Richard III, Northern Affinity of

   In the autumn of 1483, many gentlemen of the southern and western shires joined BUCKINGHAM’S REBELLION, an ultimately unsuccessful effort to overthrow RICHARD III in favor of Henry Tudor, earl of Richmond (see Henry VII, King of England). Because most of these rebels either joined Richmond in exile in BRITTANY or were henceforth denied public employment by Richard, the king had few politically reliable men to whom he could entrust important military and administrative posts in southern and southwestern England. This lack of southern support left Richard heavily dependent on his northern RETAINERS and servants, men who had helped him govern the north in the 1470s when he was duke of Gloucester. By intruding members of his northern AFFINITY into positions of power and influence in the south, Richard may have further alienated the southern GENTRY and thereby increased the political instability that fostered renewal of the WARS OF THE ROSES.
   The PARLIAMENT of January 1484 passed bills of ATTAINDER against 104 persons who had been implicated in the recent uprising. Although one-third of these men were eventually pardoned and restored to their estates, the continuing threat of an invasion by Richmond meant most of them could no longer be trusted to hold official positions in their counties. Within weeks of the end of the rebellion, northerners entered the southern counties as commissioners charged with arresting rebels and seizing their lands and property. Before the end of November, Richard signaled his unwillingness to trust the southern gentry by appointing numerous northerners to offices in the southern shires, such as Edward Redman of Yorkshire, who became sheriff of Somerset and Devon; John Musgrave of Cumberland, who became sheriff of Wiltshire; and Robert BRACKENBURY of Durham, who became sheriff of Kent. When the redistribution of forfeited lands began after the parliamentary session, northerners reaped rich rewards, especially in the southwestern counties. Sir Richard RATCLIFFE, one of the king’s most loyal northern supporters, as well as two prominent members of the northern PEERAGE, Thomas STANLEY, Lord Stanley, and Henry PERCY, fourth earl of Northumberland, received extensive estates in Somerset, Wiltshire, Devon, and Cornwall. Other northern men were named to southern commissions of the peace and to other local offices, thus giving them administrative control of areas in which they and their families were otherwise unknown.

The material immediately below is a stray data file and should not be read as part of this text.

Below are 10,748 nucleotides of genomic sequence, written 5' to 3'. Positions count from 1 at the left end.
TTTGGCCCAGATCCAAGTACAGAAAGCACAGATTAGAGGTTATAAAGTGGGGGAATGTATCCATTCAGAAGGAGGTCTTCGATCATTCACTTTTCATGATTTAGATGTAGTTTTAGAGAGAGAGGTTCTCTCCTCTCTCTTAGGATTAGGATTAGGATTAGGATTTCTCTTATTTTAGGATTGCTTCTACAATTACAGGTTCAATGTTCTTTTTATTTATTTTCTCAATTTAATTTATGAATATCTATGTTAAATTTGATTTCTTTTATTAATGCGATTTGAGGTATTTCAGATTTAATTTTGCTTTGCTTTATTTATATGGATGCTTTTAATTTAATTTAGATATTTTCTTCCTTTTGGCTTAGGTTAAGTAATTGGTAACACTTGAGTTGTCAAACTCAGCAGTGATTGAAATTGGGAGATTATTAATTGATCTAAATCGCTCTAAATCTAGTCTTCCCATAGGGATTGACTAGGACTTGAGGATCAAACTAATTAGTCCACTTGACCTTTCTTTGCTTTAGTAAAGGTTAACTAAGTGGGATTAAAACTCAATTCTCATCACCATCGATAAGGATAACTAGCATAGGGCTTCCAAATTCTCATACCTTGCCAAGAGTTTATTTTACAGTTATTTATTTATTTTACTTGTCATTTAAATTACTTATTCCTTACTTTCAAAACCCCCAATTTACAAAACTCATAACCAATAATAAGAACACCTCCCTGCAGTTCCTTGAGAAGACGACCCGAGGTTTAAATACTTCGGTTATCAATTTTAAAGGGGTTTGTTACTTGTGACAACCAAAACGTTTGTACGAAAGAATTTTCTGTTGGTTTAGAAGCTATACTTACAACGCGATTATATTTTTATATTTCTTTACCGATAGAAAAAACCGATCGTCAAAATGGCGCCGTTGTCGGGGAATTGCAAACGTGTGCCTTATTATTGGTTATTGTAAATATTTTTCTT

These appointments intruded outsiders into tight-knit shire communities that consisted of long-established gentry families who were linked by blood, marriage, history, and a set of shared interests. Strongly parochial and resentful of outside interference, southern and southwestern gentry families looked upon the northerners suddenly thrust into authority over them almost as foreign occupiers who had seized the offices and influence that they believed were theirs by right. As the writer of the CROYLAND CHRONICLE lamented, Richard III distributed southern lands and offices “among his northern adherents, whom he planted . . . throughout his dominions, to the disgrace and loudly expressed sorrow of all the people of the south, who daily longed . . . for the . . . return of their ancient rulers, rather than the present tyranny of these people” (Ross, p. 123). Although the Croyland chronicler was notoriously distrustful of northerners and may therefore have exaggerated the extent of northern intrusion into the south, the appointments clearly hurt Richard’s standing in southern England, especially when combined with the growing rumors that he had ordered the deaths of his nephews, EDWARD V and Richard PLANTAGENET, duke of York. At the Battle of BOSWORTH FIELD in 1485, many leaders of the southern gentry fought for Richmond, and almost none for Richard III.
   Further Reading: Dockray, Keith,“The Political Legacy of Richard III in Northern England,” in Ralph A. Griffiths and James Sherborne, eds., Kings and Nobles in the Later Middle Ages (New York: St. Martin’s Press, 1986), pp. 205–227; Horrox, Rosemary, Richard III: A Study in Service (Cambridge: Cambridge University Press, 1991); Ross, Charles, Richard III (Berkeley: University of California Press, 1981).

Encyclopedia of the Wars of the Roses. . 2001.

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